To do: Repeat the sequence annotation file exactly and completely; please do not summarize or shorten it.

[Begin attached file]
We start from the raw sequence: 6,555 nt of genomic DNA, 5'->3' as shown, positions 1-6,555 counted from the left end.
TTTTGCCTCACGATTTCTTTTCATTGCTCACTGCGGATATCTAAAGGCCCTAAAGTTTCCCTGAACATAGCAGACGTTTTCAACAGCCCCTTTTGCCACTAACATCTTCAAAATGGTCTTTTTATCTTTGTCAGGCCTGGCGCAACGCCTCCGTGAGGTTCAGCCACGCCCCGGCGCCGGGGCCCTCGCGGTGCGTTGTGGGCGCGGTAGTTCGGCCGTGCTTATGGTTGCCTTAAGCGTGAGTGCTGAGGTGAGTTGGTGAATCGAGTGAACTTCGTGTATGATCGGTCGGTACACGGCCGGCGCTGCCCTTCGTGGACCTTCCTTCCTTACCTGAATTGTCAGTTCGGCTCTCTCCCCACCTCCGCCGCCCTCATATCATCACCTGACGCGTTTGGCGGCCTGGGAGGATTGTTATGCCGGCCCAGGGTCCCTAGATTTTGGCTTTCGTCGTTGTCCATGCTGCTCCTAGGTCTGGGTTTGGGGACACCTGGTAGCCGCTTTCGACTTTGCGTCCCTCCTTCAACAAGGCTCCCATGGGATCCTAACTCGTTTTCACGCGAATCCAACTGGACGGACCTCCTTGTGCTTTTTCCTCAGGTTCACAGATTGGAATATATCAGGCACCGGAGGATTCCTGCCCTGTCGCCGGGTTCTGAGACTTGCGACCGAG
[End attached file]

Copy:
We start from the raw sequence: 6,555 nt of genomic DNA, 5'->3' as shown, positions 1-6,555 counted from the left end.
TTTTGCCTCACGATTTCTTTTCATTGCTCACTGCGGATATCTAAAGGCCCTAAAGTTTCCCTGAACATAGCAGACGTTTTCAACAGCCCCTTTTGCCACTAACATCTTCAAAATGGTCTTTTTATCTTTGTCAGGCCTGGCGCAACGCCTCCGTGAGGTTCAGCCACGCCCCGGCGCCGGGGCCCTCGCGGTGCGTTGTGGGCGCGGTAGTTCGGCCGTGCTTATGGTTGCCTTAAGCGTGAGTGCTGAGGTGAGTTGGTGAATCGAGTGAACTTCGTGTATGATCGGTCGGTACACGGCCGGCGCTGCCCTTCGTGGACCTTCCTTCCTTACCTGAATTGTCAGTTCGGCTCTCTCCCCACCTCCGCCGCCCTCATATCATCACCTGACGCGTTTGGCGGCCTGGGAGGATTGTTATGCCGGCCCAGGGTCCCTAGATTTTGGCTTTCGTCGTTGTCCATGCTGCTCCTAGGTCTGGGTTTGGGGACACCTGGTAGCCGCTTTCGACTTTGCGTCCCTCCTTCAACAAGGCTCCCATGGGATCCTAACTCGTTTTCACGCGAATCCAACTGGACGGACCTCCTTGTGCTTTTTCCTCAGGTTCACAGATTGGAATATATCAGGCACCGGAGGATTCCTGCCCTGTCGCCGGGTTCTGAGACTTGCGACCGAG